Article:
2. Inside of your cPanel account, create a new subdomain using the subdomain tool. You will need to wait for the server to generate and install the free SSL certificate for this subdomain. You can test this just like step 1 above.

3. From inside of installatron, clone the live site to the new subdomain, but make sure to select the https version of the subdomain. This should only take a few minutes depending on the site size. This will create a complete copy of your site and move it to the subdomain you created. You can now test the site and fix any issues you may have by going to the subdomain https site. For example, https://subdomain.yourdomain

4. Once things look good on the subdomain, you can go into installaron and clone the site back to the live site but use https version in the drop down.

5. Once the live site is cloned back to https, test again. Things should have been resolved when you used the subdomain, but there may be some lingering links or code that may need to be changed.

At this point your site should be using a valid SSL certificate. If you are uncomfortable doing these steps you may want to contact your developer or your hosting company to see if they can help you out. I would also recommend that you have a full backup of your site before proceeding with anything that is going to change your site. This would include installing plugins, updating core site files, etc… A backup is a simple way to ensure you have a way to get back to a known working state.

Please understand that you use these instructions at your own risk.  I do not acceptable responsibility for anything you do to your website.

Commonly used web hosting terminology.

Commonly used web hosting terminology.

I discuss some of the more basic web hosting terminology used.  This is the link I used for the glossary of terms.

This episode may be a little basic for some listeners, but I want to make sure that everyone knows the terminology and language that we talk about. My hope is to bring some listeners up to speed that may be confused by some of the terminology used in hosting. Again, this episode may not be fore everyone.

Additional information you should know:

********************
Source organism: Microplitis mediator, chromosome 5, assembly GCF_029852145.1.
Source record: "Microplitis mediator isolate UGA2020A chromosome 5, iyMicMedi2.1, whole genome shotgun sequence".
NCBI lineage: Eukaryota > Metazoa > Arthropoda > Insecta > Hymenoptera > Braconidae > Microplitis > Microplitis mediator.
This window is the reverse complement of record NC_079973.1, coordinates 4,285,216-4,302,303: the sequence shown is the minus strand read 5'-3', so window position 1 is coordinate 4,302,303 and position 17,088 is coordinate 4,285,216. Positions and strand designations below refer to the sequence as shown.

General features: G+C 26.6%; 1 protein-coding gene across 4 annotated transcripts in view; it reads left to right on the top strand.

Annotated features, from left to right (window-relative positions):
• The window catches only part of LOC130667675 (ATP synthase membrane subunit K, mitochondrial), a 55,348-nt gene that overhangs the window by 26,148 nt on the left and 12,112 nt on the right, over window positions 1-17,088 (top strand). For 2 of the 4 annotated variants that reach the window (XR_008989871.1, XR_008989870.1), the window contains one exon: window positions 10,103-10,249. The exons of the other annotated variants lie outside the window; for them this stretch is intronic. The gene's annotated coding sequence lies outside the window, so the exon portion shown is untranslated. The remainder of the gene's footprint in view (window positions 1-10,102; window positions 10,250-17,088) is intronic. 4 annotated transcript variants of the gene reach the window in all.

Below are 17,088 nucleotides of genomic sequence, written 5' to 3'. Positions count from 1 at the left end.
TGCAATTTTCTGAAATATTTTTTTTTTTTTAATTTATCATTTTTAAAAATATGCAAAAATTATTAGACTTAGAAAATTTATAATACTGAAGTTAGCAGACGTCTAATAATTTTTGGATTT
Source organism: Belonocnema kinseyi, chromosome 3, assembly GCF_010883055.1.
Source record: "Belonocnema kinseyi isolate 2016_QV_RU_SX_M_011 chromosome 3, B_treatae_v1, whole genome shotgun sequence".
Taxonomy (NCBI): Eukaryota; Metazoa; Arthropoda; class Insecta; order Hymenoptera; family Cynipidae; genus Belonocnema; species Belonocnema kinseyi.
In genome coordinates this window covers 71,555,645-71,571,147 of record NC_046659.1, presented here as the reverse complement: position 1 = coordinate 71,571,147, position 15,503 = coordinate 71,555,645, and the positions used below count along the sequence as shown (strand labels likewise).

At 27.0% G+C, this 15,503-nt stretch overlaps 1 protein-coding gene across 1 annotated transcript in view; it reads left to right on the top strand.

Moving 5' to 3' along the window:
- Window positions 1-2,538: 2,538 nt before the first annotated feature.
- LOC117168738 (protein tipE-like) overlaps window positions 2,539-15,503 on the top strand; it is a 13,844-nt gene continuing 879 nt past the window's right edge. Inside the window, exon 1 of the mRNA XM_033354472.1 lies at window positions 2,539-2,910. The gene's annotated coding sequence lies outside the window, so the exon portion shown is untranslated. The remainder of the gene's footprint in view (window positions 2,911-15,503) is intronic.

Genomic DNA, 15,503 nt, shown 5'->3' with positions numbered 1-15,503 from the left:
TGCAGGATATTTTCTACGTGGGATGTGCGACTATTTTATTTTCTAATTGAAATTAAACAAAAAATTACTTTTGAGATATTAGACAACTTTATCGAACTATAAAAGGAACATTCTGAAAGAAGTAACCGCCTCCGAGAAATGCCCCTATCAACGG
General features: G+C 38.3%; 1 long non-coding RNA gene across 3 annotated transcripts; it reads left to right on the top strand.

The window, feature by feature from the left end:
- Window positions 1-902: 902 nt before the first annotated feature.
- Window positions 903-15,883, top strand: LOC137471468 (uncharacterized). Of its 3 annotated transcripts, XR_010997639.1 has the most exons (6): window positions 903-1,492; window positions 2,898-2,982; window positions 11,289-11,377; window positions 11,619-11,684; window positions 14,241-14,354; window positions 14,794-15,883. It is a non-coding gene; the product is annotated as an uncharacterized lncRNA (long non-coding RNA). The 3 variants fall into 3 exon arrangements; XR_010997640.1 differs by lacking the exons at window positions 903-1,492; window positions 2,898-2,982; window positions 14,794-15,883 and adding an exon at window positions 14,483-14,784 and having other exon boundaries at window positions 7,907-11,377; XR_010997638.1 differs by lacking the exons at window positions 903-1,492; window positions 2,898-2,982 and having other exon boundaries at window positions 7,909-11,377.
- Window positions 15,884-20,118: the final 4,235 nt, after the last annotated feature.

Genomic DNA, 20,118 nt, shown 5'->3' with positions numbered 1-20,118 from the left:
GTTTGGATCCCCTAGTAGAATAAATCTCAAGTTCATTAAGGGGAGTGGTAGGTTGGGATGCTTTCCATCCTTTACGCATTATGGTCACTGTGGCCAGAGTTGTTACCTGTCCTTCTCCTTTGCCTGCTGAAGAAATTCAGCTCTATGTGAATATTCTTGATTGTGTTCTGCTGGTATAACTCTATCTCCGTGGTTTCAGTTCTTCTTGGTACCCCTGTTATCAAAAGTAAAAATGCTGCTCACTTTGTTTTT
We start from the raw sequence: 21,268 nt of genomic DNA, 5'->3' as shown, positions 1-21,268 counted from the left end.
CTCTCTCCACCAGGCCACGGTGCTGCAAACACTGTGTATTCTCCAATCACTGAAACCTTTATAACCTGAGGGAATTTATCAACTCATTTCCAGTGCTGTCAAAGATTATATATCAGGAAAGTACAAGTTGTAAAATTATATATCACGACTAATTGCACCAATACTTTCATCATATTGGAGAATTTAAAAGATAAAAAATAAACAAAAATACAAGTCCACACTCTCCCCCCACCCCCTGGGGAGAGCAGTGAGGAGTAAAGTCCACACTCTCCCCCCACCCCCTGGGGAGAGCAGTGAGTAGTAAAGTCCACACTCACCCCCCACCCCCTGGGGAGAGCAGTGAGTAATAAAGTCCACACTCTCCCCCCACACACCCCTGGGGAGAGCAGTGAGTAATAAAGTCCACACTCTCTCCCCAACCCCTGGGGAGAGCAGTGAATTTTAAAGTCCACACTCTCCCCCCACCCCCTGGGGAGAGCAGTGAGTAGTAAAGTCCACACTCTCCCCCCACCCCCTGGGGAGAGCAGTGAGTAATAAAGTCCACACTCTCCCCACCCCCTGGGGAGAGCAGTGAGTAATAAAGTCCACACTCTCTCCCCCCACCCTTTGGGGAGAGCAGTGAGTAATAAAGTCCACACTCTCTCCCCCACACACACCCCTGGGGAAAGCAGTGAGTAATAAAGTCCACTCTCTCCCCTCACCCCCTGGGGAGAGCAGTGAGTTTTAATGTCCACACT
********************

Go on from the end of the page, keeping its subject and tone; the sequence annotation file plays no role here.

Google will be marking all sites that DO NOT use https, ie http, as not secure starting in July 2018.  This will happen with chrome 68. If you are not using https on your website, you have a limited time to get this going. What this means is users to your site will start to see a “not secure” icon in the title bar.  This has the potential to scare away your users/customers.  If you are currently not using https, your SEO is most certainly being affected, this is another reason you really should be using HTTPS.

Gutenberg is coming to WordPress 5.0 are you ready?  For those of you that may not know, gutenberg is the new editor that is coming out in wordpress 5.0.  There is a current test release you can install through a plugin.  I would not recommend doing this on a live site, it is still quite beta and breaks a lot of things.  It is coming though, so if you have a test site I would recommend installing it there and take it for a spin. More info on WordPress and gutenberg can be found here.

This podcast now has a facebook page.

Marketing Automation with Mautic

Marketing Automation with Mautic

What is Mautic?

Mautic is a marketing automation platform.  There is a paid version at mautic.com and a open source self hosted community version at mautic.org
First, lets talk about marketing automation.  If you are familiar with applications like, hootsuite, hubspot and mailchimp, then you likely have already seen or used a marketing automation tools.  The idea or concept is simple, marketing automation is the act of using software to automate marketing actions.  This alleviates the repetitive tasks that are executed during a marketing campaign.  These could include, email, social media, and other actions related to marketing your online presence.
Mautic is either a paid solution or a self hosted open source solution.  I am going to specifically discuss the mautic.org version or self hosted version.

Requirements:

PHP 5.6.19 php 7.0 supported
Mysql with innodb 5.5.3
Web server: apache 2.x, nginx 1.x , iis

Pro:

Free with a paid option, active development and updates. Active community. Addons for just about anything you can think of. Works both in desktop browser and mobile friendly.

Cons:

Not the easiest to install. Must setup cron jobs correctly. Documentation is a little lacking in clarity. Easy to get overly excited about all the options, sidetrack syndrome.